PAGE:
Tuesday, 15 June 2010

Nasty little log-in problem with Ubuntu 10.0.4

For some perhaps strange reason, I saw the following exception this morning when I tried to log into my freshly squeezed Ubuntu 10.04 32-bit installation on a 4061-BL5 Lenovo Thinkpad W500: -

There is a problem with the configuration server. (/usr/lib/libgconf2-4/gconf-sanity-check-2 exited with status 256 )

which then bounced me back to the default Gnome log-in screen.

along with exceptions such as: -


Jun 15 08:58:25 dmhw500 gdm-simple-greeter[9222]: WARNING: could not get gconf key '/apps/gdm/simple-greeter/recent-languages': Failed to contact configuration server; some possible causes are that you need to enable TCP/IP networking for ORBit, or you have stale NFS locks due to a system crash. See http://projects.gnome.org/gconf/ for information. (Details —  1: Could not send message to GConf daemon: Process /usr/lib/libgconf2-4/gconfd-2 received signal 6)


and: -

Jun 15 08:58:25 dmhw500 gdm-simple-greeter[9222]: WARNING: could not get gconf key '/apps/gdm/simple-greeter/recent-layouts': Failed to contact configuration server; some possible causes are that you need to enable TCP/IP networking for ORBit, or you have stale NFS locks due to a system crash. See http://projects.gnome.org/gconf/ for information. (Details —  1: Could not send message to GConf daemon: Process /usr/lib/libgconf2-4/gconfd-2 received signal 6)

in /var/log/syslog.

Now I had performed a clean installation of the 32-bit version of 10.04 yesterday, because the 64-bit version was causing a bit too much pain with applications such as my VPN client etc.

The installer automatically laid down the Physical Address Extension (PAE) kernel: -

Linux dmhw500 2.6.32-22-generic-pae #36-Ubuntu SMP Thu Jun 3 23:14:23 UTC 2010 i686 GNU/Linux

Now there's two possible causes for this: -
  • installing VMware Workstation ( VMware-Workstation-Full-7.1.0-261024.x86_64.bundle )
  • A post-10.04 update
I'm currently leaning on VMware, as I'd been able to log-in post a resume after the updates.

I'd also noticed that I wasn't able to start VMware as my normal user ( hayd ) but was able to start it as root ( via sudo /bin/bash ). I didn't dig into this too much, but I'm fairly sure that VMware was complaining about access to something in /tmp.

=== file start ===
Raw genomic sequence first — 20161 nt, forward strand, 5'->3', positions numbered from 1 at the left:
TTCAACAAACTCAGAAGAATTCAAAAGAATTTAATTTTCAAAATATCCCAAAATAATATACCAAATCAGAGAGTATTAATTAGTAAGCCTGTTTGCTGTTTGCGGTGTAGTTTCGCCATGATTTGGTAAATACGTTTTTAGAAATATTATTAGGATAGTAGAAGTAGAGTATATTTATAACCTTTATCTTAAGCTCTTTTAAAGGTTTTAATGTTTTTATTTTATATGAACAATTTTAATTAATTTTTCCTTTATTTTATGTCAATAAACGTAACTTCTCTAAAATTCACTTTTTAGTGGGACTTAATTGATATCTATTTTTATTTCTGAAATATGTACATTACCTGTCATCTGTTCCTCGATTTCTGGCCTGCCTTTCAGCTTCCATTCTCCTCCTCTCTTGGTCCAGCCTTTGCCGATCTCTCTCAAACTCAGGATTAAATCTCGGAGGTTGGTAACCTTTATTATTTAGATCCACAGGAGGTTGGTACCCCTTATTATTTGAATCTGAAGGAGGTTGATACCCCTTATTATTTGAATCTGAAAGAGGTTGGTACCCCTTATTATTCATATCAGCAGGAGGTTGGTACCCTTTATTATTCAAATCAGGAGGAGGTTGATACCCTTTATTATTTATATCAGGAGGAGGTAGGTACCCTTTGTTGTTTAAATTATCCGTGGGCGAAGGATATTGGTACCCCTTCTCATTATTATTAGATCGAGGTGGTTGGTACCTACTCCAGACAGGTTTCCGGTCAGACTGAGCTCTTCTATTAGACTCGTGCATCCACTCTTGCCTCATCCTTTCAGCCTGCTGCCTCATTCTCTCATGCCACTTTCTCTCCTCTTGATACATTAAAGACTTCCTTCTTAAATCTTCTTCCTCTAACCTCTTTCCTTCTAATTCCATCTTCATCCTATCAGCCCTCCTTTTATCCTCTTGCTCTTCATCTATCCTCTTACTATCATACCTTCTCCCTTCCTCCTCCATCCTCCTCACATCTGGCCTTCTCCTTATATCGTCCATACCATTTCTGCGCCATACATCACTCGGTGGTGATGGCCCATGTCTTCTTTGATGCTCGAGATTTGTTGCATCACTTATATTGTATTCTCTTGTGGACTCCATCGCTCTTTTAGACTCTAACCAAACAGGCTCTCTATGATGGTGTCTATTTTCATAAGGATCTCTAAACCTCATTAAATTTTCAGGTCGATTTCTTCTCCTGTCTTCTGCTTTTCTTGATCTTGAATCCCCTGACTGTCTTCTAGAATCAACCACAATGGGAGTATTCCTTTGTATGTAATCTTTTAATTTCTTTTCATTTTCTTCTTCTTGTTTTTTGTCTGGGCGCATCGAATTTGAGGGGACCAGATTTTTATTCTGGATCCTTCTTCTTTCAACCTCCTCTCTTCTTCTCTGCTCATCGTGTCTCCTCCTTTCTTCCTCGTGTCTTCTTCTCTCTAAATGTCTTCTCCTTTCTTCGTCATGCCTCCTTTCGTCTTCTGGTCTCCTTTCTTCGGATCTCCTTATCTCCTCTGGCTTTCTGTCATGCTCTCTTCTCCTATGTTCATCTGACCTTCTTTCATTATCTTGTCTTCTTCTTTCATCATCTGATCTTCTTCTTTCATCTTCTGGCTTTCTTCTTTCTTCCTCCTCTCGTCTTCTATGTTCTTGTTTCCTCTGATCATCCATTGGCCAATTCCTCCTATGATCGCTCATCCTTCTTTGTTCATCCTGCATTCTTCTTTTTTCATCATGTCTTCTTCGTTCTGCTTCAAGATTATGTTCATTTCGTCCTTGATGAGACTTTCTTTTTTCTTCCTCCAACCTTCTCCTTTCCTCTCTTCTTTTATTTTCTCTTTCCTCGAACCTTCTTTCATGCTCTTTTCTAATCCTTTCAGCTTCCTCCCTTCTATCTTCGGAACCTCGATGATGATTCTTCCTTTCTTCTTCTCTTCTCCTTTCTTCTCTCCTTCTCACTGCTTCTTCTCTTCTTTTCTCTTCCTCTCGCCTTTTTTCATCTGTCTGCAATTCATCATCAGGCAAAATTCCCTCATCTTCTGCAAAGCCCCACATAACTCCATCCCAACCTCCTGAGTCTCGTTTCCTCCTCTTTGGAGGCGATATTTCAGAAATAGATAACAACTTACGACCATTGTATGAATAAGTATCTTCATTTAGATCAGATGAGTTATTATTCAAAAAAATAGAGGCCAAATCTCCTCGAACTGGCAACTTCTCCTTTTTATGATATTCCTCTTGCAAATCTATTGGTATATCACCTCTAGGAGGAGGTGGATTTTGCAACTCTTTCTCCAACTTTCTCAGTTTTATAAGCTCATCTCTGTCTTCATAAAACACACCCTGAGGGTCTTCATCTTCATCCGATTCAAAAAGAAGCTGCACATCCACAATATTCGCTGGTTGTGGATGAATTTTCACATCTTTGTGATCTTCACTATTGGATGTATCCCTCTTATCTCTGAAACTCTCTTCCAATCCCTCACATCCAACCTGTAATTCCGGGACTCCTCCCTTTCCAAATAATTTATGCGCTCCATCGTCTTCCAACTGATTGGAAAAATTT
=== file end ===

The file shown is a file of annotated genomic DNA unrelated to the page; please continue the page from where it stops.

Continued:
Anyway, back to my lack of login ....

I'd Google'd around, and found a few references to this problem, most of which appeared to indicate that permissions to the /tmp folder might be the problem - which ties up nicely with VMware not playing ball.

Ordinarily, I'd simply switch to another virtual terminal via Ctrl + Alt + F1 etc. but this doesn't appear to work for me on Ubuntu, perhaps due to the display driver that I am currently using - i915 - as Ubuntu has offered me the option to install the proprietary AMD/ATI driver fglrx - an offer which I've not yet chosen to accept.

To cut a long story short, I needed to boot the Thinkpad from the 10.04 installation, choose to run Ubuntu in "live" mode ( rather than reinstalling ), and then open a normal xterm console.

I also needed to mount my hard drive, via Places -> Computer, so that I could access it via the shell session.

From the xterm command, I ran the following commands: -

sudo /bin/bash

cd /media/
chmod a+rwx /tmp


The last command sets the permissions for ALL users, via the a flag to be Read/Write/Execute.

Having done this, I rebooted ( having removed the DVD ), and was able to log in as usual.

Again, I'm not 100% sure why this happened, *BUT* it was a somewhat scary moment, having spent nearly two hours installing and patching 10.04 having gone back to 32-bit.

Still, another lesson learnt ....

1 comment:

Dave Hay said...

Well, it's just happened again - still unable to access any virtual terminals using CTRL + ALT + Fx, and same error on login.

Just to add some more detail on the recovery, having booted into the LiveCD mode via the 10.04 DVD, I chose Places -> 154 GB Filesystem ( which is the name of my hard disk ).

This causes the file system to be mounted and, under xterm it appears as: -

/media/61544394-5175-405a-b8e7-e82323681f2d/

If I run the command: -

ls -al /media/61544394-5175-405a-b8e7-e82323681f2d/

I can see /tmp: -

drwxr-xr-x 6 root root 4096 2010-06-15 12:48 tmp

whereas I believe it should be something similar to: -

drwxrwxrwx 11 root root 240 2010-06-15 12:55 tmp

Once I change the permissions using the command: -

sudo chmod a+rwx /media/61544394-5175-405a-b8e7-e82323681f2d/tmp

I see: -

drwxrwxrwx 6 root root 4096 2010-06-15 12:48 tmp

which looks better to me.

I now need to find out what's breaking it - I did run up VMware Workstation having fixed the problem earlier, so that's where my testing will begin ...